When it comes to questions of home and hearth, even the best of friends may argue. So it should come as no shock when co-op and condo associations, boards and residents fall into disagreements. It's what's done to settle or hopefully prevent these disagreements that can make all the difference in the world.
As with marriage or any relationship, good communication can go a long way in preventing disagreements—or at least stopping them from getting out of hand. "People have an inherent need to live in harmony," says Peter Glanvill of Wilkin Management Group in Mahwah. "The old adage that the root cause of all problems is broken communication is true."
Listen First, Talk Later
Every community, no matter how well run, will have resident complaints. Homeowners may have issues with a neighbor, or with groundskeeping, or with an unexpected assessment. The single most important way to prevent those issues from escalating is for associations and boards to listen. "It's almost a philosophy that a homeowner's association must adopt," Glanvill says. "It's not as simplistic as saying, 'let's talk.' It's a realization that board members and residents both have the best interests of the community at heart. It should start from there."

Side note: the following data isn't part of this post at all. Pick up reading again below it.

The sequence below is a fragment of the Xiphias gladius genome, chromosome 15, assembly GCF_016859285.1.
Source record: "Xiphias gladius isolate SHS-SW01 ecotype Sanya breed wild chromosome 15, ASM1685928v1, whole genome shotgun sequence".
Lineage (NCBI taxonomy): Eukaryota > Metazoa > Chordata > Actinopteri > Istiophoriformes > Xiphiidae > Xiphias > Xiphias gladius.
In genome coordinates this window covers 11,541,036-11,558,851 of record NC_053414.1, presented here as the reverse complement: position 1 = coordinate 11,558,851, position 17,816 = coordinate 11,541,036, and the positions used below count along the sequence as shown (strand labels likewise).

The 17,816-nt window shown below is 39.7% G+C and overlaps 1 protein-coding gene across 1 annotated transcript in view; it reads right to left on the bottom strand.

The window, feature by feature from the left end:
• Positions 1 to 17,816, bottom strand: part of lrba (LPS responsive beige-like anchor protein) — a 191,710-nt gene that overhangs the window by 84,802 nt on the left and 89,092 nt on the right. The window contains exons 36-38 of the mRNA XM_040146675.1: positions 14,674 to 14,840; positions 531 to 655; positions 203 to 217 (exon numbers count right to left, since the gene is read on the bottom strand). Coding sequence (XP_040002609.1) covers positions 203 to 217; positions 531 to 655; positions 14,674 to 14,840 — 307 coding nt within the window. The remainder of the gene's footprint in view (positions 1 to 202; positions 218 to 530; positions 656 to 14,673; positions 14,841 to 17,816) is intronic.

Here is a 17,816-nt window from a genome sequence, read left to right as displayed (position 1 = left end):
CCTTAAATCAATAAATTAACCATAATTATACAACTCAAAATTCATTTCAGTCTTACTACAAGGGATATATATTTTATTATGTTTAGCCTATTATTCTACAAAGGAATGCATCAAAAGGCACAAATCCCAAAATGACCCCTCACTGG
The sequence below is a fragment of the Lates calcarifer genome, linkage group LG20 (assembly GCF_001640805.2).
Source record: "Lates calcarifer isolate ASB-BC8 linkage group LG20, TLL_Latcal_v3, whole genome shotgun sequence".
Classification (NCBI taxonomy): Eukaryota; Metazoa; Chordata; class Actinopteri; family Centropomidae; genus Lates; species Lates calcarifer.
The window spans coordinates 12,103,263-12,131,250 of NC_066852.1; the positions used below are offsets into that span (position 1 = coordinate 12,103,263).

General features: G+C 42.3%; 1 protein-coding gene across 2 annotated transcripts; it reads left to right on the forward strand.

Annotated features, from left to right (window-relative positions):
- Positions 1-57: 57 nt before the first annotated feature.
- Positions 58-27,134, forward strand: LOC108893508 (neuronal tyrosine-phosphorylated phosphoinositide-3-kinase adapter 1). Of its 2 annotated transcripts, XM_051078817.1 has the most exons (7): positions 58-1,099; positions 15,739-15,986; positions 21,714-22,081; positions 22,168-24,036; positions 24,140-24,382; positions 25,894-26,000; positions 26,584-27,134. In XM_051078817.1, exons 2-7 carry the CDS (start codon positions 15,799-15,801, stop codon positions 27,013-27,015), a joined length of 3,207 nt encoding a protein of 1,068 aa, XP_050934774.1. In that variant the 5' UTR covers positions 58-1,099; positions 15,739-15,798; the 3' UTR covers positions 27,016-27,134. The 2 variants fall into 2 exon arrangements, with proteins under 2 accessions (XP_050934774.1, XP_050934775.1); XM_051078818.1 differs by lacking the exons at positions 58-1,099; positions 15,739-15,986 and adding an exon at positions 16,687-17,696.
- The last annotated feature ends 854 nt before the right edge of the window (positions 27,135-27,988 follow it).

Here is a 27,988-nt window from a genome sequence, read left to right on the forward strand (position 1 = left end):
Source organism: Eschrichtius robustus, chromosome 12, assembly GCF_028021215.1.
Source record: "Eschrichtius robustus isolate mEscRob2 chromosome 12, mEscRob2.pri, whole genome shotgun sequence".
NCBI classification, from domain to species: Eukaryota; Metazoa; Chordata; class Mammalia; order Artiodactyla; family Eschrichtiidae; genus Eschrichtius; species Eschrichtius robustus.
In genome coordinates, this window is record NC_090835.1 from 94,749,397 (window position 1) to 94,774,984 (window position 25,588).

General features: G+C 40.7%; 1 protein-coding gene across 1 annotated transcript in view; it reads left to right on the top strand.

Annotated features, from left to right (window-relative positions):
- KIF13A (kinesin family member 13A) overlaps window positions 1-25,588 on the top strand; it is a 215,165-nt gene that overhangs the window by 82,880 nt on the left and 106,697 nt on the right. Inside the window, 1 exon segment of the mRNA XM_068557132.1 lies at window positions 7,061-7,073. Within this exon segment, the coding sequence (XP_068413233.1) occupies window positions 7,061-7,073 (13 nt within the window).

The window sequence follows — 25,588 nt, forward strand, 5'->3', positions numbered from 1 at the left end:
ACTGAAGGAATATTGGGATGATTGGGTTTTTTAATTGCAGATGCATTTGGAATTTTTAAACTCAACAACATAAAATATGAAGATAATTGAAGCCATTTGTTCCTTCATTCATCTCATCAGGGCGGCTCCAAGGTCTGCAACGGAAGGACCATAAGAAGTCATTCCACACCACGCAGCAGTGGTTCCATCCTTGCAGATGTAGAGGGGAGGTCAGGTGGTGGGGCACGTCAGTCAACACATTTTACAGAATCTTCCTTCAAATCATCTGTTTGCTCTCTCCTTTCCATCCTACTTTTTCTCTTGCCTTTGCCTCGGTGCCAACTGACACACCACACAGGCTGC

One way to reduce the number of resident issues is to ensure that everyone understands the rules and regulations of the community. "Most problems arise from rules and regulation enforcement and interpretation," says attorney David Byrne of Stark & Stark in Lawrenceville. "And also from confusion over who's responsible for what."
Associations will save themselves a lot of headaches by making sure that residents have read and understand the bylaws and know what their responsibilities are in terms of taking care of their own property and needs. "The more transparent board members can be with residents in their daily operations, the better their chance of avoiding problems," Glanvill says.